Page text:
• by Matt Alt
  • Special To The Japan Times


My name is Matt, and I have a problem: I’m a grown man who thinks way too much about giant robots.

Actually, I’m just kidding — it isn’t a problem at all. Japanese robots literally changed the course of my life. Without robot anime, manga and toys, I wouldn’t be speaking Japanese or even living in Tokyo. I wasn’t alone in my childhood fascination with giant robots, as is apparent when looking at Hollywood blockbusters by directors Guillermo del Toro (the current hit “Pacific Rim,” which Japan Times film writer Giovanni Fazio reviewed last week) and Michael Bay (the “Transformers” film series). But every Japanese toy I managed to get my little hands on fueled a smoldering realization that somewhere far away from my native Maryland was a nation of people who thought robots were as cool as I did.

In spite of decades of economic stagnation and shrinking market share for its products abroad, Japan still retains its mystique as a technological wonderland. Robots play no small part in this phenomenon. Alongside all the cameras, televisions, Walkmans and other baubles of the bubble era, legions of high-tech robot heroes flooded American shelves and airwaves.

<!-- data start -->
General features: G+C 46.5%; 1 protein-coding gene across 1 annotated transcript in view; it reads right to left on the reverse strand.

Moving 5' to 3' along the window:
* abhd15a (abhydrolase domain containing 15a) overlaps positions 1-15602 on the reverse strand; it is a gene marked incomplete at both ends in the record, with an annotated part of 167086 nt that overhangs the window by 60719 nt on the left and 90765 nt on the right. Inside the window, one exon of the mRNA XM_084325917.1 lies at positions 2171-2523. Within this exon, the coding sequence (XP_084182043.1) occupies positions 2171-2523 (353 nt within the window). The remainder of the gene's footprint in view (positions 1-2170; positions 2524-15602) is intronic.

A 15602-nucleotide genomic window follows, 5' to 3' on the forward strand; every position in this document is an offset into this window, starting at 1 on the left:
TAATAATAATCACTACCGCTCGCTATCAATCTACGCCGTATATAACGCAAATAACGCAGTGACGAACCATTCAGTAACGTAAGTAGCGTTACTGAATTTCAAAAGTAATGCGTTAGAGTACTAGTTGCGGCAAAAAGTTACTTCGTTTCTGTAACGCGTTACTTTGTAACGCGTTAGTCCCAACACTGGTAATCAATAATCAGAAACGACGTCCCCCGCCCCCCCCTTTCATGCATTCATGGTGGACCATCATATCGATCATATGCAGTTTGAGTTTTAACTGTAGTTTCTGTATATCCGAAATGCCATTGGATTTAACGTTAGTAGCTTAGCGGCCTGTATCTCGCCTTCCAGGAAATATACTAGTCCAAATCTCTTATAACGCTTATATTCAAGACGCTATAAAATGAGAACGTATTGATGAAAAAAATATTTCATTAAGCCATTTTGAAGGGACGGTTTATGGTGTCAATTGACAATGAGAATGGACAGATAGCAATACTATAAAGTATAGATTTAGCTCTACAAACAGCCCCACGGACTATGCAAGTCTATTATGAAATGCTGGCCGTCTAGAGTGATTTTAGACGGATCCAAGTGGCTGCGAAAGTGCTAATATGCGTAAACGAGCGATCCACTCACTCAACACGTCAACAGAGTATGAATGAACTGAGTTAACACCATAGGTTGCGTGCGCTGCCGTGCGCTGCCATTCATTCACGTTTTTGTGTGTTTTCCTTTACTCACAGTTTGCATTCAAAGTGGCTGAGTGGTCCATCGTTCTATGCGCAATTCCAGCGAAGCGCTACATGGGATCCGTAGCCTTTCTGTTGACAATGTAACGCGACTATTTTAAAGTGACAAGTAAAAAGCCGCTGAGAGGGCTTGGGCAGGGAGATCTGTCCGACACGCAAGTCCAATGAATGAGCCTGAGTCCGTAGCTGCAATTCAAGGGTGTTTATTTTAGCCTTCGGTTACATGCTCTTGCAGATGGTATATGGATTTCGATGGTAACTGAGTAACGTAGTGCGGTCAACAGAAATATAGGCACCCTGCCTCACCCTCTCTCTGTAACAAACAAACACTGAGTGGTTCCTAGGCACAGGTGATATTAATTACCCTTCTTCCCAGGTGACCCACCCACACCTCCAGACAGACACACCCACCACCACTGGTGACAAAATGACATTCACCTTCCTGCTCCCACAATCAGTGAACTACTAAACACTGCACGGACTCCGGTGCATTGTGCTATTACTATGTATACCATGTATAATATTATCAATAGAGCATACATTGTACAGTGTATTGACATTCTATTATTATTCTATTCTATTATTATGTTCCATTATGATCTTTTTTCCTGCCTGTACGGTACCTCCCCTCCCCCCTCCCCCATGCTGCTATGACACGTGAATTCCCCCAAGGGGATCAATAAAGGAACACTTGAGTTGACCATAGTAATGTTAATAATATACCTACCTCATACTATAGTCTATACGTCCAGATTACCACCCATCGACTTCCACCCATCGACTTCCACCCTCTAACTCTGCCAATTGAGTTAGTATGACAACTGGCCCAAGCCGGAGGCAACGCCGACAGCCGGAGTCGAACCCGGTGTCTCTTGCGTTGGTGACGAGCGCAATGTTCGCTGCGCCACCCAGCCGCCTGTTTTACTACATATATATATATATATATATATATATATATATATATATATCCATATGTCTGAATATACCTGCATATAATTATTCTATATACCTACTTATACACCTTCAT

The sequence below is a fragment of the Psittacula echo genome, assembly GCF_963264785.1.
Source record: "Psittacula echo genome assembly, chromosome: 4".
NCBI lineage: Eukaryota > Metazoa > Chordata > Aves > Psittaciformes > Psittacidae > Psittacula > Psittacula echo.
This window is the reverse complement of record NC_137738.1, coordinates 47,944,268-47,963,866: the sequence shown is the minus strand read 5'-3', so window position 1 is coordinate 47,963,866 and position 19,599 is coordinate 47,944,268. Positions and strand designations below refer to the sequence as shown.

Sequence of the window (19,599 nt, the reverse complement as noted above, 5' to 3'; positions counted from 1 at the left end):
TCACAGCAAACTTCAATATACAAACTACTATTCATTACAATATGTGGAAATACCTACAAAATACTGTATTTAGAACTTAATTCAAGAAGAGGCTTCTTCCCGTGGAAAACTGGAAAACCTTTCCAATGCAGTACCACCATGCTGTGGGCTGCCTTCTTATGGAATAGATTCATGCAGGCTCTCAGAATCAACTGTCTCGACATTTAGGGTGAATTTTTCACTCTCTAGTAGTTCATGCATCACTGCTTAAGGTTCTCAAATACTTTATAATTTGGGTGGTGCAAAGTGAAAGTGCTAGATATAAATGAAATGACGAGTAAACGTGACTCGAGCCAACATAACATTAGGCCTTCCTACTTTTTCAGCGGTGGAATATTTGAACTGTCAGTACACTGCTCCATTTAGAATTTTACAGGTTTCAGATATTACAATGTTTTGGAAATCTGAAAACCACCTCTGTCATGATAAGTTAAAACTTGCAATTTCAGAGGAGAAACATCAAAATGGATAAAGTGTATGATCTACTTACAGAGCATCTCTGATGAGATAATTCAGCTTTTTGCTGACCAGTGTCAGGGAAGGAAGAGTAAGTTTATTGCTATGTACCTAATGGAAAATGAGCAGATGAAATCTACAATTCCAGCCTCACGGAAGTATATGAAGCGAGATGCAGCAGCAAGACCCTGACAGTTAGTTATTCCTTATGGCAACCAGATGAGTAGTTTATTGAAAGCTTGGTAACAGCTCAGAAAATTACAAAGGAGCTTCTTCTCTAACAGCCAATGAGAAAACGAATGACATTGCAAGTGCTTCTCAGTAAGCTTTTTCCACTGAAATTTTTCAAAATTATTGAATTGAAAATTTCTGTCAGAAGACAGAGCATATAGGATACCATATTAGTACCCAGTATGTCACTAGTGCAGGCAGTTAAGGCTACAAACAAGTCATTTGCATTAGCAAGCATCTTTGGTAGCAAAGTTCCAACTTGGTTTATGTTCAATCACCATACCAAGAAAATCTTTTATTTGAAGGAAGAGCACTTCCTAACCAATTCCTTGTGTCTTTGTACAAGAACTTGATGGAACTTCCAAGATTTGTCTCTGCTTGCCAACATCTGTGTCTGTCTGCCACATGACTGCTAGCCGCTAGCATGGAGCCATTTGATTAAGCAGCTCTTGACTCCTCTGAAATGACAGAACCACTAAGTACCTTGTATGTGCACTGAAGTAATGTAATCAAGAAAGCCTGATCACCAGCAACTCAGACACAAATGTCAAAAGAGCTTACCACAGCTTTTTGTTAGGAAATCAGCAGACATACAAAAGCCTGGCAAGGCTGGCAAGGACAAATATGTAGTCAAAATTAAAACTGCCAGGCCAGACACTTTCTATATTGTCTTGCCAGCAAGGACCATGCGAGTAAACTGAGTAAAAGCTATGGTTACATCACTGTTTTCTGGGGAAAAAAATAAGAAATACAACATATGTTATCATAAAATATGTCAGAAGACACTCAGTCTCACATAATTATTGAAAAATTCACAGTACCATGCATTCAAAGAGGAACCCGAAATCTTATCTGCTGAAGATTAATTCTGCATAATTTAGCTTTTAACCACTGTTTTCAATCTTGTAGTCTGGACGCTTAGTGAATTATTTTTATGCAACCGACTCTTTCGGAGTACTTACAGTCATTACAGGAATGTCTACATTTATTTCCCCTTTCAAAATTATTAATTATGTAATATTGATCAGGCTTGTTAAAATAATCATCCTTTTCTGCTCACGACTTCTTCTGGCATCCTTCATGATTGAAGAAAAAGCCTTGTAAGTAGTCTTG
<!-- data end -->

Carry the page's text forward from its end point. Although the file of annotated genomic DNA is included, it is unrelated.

But how, exactly, did giant robots come to be synonymous with Japanese pop culture? Anime director Shinji Aramaki, who designed transforming vehicles for the 1980s “Transformers” and “Robotech” series, believes they represent a natural flip side to Japan’s obsession with miniaturization.

“Japan has always equated bigger with more powerful,” he elaborates. “That’s why the Great Buddha statues of Kamakura and Nara are so big. The concept of climbing inside something larger than oneself greatly appeals to little kids, who revel in the idea of driving giant robots that make them stronger than any grown-up.”

Don’t get confused, though. There’s nothing specifically Buddhist about Japanese robots. More important are Japan’s polytheistic, animistic roots, in which anything, even inanimate objects, can possess a soul. Japanese folklore abounds with examples of anthropomorphic objects and natural phenomena. Alongside them can be found a whole menagerie of shape-shifting creatures such as foxes and tanuki (raccoon dogs), capable of transforming themselves from animals into nearly any form the human mind can conceive. Collectively called yōkai, they represent the first examples of what we now call “character culture” today.